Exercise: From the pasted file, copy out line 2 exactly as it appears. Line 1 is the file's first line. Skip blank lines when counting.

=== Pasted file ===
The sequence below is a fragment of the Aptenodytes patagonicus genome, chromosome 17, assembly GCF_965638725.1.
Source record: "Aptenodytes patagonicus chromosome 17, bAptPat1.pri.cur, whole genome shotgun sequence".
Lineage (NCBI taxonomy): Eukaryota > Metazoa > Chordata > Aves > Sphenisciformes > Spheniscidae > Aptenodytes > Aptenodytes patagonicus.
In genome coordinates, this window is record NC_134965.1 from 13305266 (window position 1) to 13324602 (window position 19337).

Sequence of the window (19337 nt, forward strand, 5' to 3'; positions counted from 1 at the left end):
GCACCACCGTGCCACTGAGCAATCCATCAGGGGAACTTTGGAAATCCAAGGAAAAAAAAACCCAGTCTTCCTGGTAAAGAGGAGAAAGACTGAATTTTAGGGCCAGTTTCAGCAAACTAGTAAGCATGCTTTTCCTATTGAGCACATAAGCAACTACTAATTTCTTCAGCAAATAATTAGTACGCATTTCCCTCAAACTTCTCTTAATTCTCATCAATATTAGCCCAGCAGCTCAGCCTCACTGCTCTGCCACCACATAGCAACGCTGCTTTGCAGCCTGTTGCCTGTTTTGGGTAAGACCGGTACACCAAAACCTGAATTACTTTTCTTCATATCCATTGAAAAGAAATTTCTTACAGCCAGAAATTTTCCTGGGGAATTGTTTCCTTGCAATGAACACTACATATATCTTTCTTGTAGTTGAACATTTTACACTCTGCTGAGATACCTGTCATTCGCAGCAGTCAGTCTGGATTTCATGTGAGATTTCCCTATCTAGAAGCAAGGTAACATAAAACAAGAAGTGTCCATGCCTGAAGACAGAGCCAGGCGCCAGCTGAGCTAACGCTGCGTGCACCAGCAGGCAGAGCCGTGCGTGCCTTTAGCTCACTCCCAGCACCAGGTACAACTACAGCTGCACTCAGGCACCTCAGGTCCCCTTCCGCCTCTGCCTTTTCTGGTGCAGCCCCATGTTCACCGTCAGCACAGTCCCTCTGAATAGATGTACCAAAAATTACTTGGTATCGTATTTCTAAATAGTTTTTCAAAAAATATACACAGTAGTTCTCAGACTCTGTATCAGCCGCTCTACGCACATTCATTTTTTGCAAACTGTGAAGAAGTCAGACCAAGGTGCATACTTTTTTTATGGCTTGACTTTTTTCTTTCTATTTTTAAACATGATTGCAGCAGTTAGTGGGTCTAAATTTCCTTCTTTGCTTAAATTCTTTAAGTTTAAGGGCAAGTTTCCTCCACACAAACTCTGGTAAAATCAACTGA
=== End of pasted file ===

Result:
Source record: "Aptenodytes patagonicus chromosome 17, bAptPat1.pri.cur, whole genome shotgun sequence".